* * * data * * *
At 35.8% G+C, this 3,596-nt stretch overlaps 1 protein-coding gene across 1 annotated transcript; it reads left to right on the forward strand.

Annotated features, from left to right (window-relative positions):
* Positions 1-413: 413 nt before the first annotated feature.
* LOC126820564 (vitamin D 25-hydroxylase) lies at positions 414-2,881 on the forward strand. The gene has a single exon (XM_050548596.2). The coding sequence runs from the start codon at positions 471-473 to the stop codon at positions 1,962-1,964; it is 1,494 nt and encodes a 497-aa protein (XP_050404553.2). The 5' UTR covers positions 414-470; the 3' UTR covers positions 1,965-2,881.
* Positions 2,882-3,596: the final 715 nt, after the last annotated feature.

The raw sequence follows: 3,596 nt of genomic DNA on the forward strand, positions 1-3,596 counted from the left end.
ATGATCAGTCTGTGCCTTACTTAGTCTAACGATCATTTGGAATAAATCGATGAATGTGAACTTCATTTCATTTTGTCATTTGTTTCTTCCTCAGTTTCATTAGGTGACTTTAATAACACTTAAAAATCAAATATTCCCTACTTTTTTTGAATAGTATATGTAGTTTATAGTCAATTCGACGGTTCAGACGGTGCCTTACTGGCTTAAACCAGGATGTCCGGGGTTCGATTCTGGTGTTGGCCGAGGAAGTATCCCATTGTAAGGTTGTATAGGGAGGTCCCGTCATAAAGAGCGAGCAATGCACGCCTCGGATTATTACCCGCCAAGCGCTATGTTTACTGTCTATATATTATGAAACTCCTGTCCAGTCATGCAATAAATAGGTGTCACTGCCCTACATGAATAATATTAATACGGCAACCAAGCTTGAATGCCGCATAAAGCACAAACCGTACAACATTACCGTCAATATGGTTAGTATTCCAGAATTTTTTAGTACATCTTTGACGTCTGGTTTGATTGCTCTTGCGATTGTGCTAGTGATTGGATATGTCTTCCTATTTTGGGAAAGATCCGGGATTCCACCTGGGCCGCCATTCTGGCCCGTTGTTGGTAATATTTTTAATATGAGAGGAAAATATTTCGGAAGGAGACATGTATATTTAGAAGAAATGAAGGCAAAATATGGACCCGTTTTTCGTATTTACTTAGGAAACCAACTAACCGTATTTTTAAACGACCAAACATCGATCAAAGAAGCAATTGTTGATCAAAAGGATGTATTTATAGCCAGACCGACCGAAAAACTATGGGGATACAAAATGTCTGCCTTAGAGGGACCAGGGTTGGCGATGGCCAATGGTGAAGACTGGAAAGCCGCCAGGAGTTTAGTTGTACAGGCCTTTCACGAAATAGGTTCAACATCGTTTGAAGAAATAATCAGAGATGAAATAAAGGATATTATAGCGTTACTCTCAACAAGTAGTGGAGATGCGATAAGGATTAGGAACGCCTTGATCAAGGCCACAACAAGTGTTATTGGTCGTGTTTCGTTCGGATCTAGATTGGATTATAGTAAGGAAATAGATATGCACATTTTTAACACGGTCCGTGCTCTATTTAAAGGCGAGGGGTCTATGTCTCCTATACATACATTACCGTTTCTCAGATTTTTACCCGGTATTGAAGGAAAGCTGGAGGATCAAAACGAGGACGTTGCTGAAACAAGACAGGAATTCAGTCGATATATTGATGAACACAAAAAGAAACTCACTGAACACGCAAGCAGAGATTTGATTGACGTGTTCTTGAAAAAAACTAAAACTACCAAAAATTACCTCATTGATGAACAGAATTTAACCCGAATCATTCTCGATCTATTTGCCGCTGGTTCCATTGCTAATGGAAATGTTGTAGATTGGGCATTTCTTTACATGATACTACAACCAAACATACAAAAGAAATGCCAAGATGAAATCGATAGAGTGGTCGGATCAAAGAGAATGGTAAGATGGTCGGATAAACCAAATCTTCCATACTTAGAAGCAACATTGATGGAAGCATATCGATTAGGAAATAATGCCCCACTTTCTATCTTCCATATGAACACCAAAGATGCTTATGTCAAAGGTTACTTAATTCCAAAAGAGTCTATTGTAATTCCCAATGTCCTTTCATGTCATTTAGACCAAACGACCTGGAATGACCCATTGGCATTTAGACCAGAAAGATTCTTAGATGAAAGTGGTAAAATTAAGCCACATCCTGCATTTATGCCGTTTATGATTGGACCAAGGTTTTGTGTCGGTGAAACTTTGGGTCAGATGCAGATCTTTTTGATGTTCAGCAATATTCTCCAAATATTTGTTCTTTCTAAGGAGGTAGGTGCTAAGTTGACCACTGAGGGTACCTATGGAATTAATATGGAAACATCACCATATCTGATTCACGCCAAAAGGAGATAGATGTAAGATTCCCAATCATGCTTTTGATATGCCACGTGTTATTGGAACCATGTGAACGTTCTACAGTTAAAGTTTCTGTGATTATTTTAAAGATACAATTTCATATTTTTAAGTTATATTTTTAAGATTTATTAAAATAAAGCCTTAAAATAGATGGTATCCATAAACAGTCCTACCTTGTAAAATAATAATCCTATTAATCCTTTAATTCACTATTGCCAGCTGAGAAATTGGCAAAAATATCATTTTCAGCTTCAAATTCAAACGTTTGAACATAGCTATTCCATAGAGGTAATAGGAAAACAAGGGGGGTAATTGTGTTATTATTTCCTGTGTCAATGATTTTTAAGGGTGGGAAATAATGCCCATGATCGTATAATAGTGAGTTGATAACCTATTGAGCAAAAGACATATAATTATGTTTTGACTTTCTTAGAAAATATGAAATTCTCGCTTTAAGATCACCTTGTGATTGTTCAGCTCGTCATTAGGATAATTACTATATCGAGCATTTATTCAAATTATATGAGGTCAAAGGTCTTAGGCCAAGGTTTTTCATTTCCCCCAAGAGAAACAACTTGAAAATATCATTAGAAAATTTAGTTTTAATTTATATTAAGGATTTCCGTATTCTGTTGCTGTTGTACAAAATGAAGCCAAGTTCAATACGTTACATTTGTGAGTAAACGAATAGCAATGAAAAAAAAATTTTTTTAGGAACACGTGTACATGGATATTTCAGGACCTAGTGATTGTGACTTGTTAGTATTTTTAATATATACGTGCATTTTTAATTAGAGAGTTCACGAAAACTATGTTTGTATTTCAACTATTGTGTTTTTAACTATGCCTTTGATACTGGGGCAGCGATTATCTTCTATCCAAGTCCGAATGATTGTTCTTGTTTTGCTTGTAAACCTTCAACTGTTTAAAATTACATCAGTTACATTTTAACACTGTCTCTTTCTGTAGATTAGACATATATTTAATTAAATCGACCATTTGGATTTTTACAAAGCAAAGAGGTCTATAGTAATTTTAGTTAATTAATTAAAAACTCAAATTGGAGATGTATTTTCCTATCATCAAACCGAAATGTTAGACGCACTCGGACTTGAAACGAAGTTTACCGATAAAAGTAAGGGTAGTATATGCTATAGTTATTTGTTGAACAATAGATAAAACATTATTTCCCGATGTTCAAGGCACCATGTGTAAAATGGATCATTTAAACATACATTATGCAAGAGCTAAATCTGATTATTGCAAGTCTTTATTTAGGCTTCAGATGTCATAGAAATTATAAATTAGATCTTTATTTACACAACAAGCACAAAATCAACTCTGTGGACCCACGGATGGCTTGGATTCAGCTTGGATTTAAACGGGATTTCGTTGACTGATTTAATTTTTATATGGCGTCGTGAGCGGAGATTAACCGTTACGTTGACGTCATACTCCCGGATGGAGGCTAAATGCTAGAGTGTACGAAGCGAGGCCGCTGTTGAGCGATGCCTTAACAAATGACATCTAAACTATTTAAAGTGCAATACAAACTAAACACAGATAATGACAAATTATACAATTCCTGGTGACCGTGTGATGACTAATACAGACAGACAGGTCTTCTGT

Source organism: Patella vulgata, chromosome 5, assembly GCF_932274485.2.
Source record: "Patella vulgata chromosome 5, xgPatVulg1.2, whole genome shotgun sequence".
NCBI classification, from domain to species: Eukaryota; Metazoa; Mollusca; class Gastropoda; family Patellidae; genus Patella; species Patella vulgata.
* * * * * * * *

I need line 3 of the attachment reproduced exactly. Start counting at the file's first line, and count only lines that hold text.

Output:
* Positions 1-413: 413 nt before the first annotated feature.